The hallmark feature of specific phobia, which prior to DSM-IV was called simple phobia, is a 'marked and persistent fear that is excessive or unreasonable, cued by the presence or anticipation of a specific object or situation'. Commonly feared avoided objects include animals, aspects of nature, or blood. Most individuals may endorse a degree of fear of these stimuli. However, in specific phobia, fear and avoidance cause significant interference with an individual's normal routine, career, academic pursuits, or social interpersonal activities. Nevertheless, some individuals with specific phobias maintain a relatively normal routine by pursuing a lifestyle that minimizes exposure to the phobic stimulus. Consequently, they may present for treatment only when life changes occur that force them to face the previously avoided situation or object. More frequently, specific phobias accompany a more impairing primary disorder, which is the stimulus for seeking treatment. (97)

Empirically evaluated treatments

Drug treatments for specific phobia have consistently been shown to be less effective than behavioural treatments. b-Blockers reduce some symptoms of sympathetic arousal during exposure to feared stimuli. However, they fail to decrease subjective fear. (113) While benzodiazepines may facilitate approach to the feared stimuli, they may also reduce the efficacy of behaviour therapies by inhibiting the experience of anxiety during exposure. (H4) Because of the marginal to moderate effects of drug treatments relative to behaviour therapy, little attention has been devoted to the study of drug treatments for specific phobia. Systematic desensitization( l5) has been used successfully in the treatment of specific phobias since the mid-1960s. Combining progressive relaxation and graduated imaginal exposure to the feared stimulus, systematic desensitization has been demonstrated to be superior to psychotherapy in some cases (116,11Zand 118) but not others.(H9) Wolpe(H5) contended that...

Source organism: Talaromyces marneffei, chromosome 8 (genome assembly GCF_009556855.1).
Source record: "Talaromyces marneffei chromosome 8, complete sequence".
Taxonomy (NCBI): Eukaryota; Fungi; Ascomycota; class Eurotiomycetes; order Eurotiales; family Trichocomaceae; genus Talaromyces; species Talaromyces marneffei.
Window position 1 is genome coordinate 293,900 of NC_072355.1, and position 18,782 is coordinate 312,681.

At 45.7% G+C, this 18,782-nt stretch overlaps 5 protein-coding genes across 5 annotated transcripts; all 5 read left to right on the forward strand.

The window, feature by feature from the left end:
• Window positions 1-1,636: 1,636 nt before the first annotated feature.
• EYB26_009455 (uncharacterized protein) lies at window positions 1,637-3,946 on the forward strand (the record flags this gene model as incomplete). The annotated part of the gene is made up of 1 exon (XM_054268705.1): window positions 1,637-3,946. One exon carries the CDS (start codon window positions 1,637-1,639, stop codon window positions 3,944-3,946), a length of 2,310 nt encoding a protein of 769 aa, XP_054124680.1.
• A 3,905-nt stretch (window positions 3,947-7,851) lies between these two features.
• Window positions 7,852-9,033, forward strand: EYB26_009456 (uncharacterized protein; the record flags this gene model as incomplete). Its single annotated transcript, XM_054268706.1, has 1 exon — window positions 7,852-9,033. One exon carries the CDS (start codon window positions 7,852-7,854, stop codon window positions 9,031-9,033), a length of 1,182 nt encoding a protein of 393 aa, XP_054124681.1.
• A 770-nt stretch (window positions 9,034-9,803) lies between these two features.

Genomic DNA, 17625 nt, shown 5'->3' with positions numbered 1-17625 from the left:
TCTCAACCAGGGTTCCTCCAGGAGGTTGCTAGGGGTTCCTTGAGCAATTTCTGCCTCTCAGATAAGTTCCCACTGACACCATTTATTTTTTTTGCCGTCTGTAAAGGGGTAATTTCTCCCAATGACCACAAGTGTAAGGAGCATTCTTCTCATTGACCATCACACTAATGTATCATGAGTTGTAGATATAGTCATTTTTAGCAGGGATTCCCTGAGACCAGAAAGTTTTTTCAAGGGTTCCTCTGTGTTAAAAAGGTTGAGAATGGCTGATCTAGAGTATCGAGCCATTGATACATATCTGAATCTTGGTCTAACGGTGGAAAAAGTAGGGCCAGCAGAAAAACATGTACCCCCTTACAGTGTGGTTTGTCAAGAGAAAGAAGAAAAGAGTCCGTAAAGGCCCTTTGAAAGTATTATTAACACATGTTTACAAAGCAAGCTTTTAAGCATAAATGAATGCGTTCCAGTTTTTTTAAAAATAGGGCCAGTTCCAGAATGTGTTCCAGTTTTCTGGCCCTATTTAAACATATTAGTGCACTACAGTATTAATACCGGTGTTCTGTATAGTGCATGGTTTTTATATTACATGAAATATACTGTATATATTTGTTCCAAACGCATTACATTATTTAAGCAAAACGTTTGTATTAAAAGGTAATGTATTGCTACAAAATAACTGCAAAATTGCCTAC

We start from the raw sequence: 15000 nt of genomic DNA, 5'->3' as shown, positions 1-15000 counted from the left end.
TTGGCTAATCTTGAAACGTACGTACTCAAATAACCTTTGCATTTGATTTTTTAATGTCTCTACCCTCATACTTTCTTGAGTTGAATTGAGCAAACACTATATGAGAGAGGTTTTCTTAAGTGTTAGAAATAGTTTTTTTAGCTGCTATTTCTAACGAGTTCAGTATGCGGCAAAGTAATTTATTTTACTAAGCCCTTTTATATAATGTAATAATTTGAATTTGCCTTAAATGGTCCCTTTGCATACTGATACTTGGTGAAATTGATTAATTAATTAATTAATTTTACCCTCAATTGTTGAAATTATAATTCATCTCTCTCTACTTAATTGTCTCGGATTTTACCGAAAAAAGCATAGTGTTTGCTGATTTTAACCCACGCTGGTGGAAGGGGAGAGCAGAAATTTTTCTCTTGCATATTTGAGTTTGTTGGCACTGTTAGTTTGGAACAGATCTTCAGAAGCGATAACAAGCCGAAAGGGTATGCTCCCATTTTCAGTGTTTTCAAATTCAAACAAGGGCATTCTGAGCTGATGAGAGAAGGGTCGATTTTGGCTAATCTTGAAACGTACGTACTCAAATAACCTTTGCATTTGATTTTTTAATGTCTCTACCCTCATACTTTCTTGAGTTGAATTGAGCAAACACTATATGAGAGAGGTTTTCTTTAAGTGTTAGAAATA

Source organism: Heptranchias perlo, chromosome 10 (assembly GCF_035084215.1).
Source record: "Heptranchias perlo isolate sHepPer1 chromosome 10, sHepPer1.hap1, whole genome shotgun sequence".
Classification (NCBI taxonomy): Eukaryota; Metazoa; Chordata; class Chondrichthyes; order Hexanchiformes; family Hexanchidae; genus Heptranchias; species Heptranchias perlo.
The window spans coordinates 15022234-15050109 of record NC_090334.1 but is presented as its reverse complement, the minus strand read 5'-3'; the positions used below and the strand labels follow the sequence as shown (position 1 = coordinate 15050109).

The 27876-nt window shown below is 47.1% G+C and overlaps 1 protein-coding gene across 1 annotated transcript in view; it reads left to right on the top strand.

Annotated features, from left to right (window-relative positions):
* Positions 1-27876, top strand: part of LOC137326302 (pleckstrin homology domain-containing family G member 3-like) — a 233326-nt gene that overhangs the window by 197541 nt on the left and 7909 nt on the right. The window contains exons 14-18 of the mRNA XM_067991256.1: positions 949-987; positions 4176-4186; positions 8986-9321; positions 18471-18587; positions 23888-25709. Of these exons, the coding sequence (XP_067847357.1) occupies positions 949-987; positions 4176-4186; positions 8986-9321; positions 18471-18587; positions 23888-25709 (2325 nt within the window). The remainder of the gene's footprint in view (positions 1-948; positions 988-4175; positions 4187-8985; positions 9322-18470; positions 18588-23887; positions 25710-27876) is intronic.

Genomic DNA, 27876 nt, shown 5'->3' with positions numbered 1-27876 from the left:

Cognitive restructuring

Phobia-specific irrational thoughts may contribute to the development of the phobia, maintain avoidance behaviour, and contribute to physiological symptoms. (1.3Z) Cognitive restructuring treatments help patients to monitor irrational thoughts and change underlying beliefs, so that they are better able to enter feared situations. When combined with exposure to feared stimuli, cognitive restructuring has been demonstrated as effective. ( 38) However, there are relatively few studies of cognitively oriented treatments for specific phobia.

Some repercussions of the PAS hypothesis On static vs dynamic models of memory

Whereas potential prevention or amelioration of some types of amnesia is a remote possibility, prevention or amelioration of post-traumatic stress disorder (PTSD) is not. The revival of the reconsolidation literature (Sara 2000 Nader et al. 2000 Nader 2003) has incited attempts to modify or even erase long-term traumatic memories long after their formation. The PAS hypothesis supports such attempts. But additional practical implications of the PAS notion could be incited by assimilating into neuroscience a notion that is so familiar to cognitive psychologists, namely, that the life span of an item in memory persists only from one activation to another, and that memories, primarily declarative ones, change upon their use. Rites of passage, in which these changes are likely to take place, are not only windows of opportunity to peek into the mechanisms of memory they also provide potential therapeutic windows.

Neurological Disorders and Neurodegenerative Diseases